"Talking shop"

21st September 2001 at 01:00
Former headteacher Gerald Haigh gets to the heart of the issues that concern you

Q I hear that some heads don't like taking assemblies. Our problem is the opposite - ours seems to revel in them. He tells lovely stories, brings children out to the front to praise them and hear about their new baby brothers and sisters, makes corny jokes (that delight the children) about members of staff.

And all the time we're surreptitiously looking at our watches, because a literacy hour that's supposed to start at 9.30am never gets under way before 9.40. He's a kind man and a good boss, but we feel we ought to tackle him about this. What do you think?

A There are some competing pressures here. Firstly, in his assemblies your head is demonstrating to you that children are to be treated with respect, that jokes and good humour are important and that there's still a place in school for good storytelling. Challenge this and you risk exposing your own short-sightedness. However, it's true that some heads do let themselves be carried away in their enjoyment of assembly.

Then, there's a school of thought that questions the traditional placing of assembly. First thing in the morning is prime learning time for young children, and it seems a pity to bring the classes in, settle them down and then immediately embark on the lining up and movement that assembly demands.

So, you need a two-pronged approach. Raise the possibility of having assembly at a different time of the day. There are valid pros and cons for all the alternatives - after break, just before lunch, at the end of the day. At the same time, do tackle the head - through the deputy, perhaps. Make it clear that you don't want him to change his assemblies in substance or style, but that it would help you if he kept them within the allocated slot. Presumably he played a large part in fixing the timetable, so he can't really object.

Q What do I do about morning traffic at the school gate? As a head, I'm constantly worried by the selfish behaviour of adults who insist on dropping their children as close to school as possible. I have a steady stream of complaints - from our neighbours, from staff trying to drive into school and from those parents who are trying to walk with their children.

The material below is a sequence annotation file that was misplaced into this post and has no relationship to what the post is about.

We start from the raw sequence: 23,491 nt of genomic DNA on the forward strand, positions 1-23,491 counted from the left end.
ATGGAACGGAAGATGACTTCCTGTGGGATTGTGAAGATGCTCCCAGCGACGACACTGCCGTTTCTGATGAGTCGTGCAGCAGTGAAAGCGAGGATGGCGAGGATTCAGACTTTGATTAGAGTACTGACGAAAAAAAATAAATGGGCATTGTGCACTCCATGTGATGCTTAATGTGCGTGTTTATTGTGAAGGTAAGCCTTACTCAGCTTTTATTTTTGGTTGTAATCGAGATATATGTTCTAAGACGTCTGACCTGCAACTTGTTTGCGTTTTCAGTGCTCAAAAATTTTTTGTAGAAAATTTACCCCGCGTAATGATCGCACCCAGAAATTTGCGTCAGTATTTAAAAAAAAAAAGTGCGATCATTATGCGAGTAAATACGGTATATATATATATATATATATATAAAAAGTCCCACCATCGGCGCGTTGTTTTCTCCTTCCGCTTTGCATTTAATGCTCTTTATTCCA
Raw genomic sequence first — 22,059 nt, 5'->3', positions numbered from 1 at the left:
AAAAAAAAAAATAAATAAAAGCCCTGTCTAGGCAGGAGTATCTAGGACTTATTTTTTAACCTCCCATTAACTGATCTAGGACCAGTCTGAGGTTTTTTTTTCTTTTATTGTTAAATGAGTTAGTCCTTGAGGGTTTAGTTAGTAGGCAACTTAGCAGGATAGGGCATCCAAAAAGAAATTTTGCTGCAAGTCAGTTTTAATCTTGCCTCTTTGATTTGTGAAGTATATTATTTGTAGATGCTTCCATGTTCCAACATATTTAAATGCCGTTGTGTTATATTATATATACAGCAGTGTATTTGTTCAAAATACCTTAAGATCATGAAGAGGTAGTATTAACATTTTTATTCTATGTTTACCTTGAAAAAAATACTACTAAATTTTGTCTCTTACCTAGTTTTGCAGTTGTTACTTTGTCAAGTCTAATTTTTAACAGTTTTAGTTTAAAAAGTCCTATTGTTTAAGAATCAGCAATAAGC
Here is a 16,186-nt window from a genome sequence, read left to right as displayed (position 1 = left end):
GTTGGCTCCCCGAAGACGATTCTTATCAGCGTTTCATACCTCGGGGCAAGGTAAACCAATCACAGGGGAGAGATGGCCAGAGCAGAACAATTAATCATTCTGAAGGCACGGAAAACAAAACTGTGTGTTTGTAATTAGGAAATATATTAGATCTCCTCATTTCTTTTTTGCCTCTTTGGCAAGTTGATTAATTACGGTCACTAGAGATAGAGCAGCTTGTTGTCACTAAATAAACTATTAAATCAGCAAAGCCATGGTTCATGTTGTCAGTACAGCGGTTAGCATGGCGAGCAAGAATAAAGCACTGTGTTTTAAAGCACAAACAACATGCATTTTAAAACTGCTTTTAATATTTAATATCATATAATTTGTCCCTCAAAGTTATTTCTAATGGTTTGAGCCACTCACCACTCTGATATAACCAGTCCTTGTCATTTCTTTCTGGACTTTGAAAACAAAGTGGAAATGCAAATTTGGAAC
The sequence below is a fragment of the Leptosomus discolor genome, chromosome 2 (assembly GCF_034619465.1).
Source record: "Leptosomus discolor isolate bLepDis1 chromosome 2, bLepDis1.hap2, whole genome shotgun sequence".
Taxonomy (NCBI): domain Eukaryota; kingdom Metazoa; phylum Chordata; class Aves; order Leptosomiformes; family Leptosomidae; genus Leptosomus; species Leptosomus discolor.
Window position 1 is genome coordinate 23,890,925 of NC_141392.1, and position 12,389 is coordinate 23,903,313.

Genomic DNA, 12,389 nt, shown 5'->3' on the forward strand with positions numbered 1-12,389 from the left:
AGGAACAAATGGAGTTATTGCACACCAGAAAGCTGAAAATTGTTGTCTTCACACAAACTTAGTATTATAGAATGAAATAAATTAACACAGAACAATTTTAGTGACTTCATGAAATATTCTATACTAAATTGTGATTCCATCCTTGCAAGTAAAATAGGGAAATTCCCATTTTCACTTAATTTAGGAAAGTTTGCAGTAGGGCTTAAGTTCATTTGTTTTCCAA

A If I had a quick answer to this I would patent it and make a fortune. The problem is potentially dangerous, and the sheer thoughtlessness involved cuts across the values you are trying to uphold.

Presumably you've tried the standard approaches - letters home and appeals to the children. Most heads have tried the police, who typically put in an appearance for a couple of days and then don't come back - to be fair, it's not a major issue for them.

The conclusion is that in the short term you can expend a lot of time and energy to little effect. Better, perhaps, to look at a strategic, whole-school approach that encourages more families to walk, perhaps using the "Walking Bus" idea that's growing in popularity (groups of children walk with supervising adults). The best source of information is the publication A Safer Journey to School, which you can obtain free of charge by writing to: DTLR Free Literature, PO Box 236, Wetherby LS23 7NB, (call 0870 1226 236 or fax 0870 1226 237). Any other ideas will be welcome.

Q I'm a long serving, successful classroom teacher. Like all colleagues, I have to go to meetings and courses about basic curriculum areas. That's fine, but what I don't appreciate is that all too often I'm expected to listen to young teachers, still wet behind the ears, who've been picked out by the advisory service to tell me what to do. Frankly, I sit there seething sometimes. Does experience count for nothing these days?

A So you're the one who sits there stony-faced, muttering to your neighbour? Of course experience counts, but the very wisdom you've achieved should tell you that you don't have all the answers. One of the best things that's happening to in-service training now is that there's more sharing of good practice than there used to be and there are lots of bright, energetic young colleagues who are doing things in their classrooms that are worthy of wider attention. Obviously, the combination of enthusiasm and inexperience will sometimes cause a young teacher to hit the wrong note, but, frankly, you probably have to live with that. As the old saying goes, your dignity is not enhanced when you stand on it.

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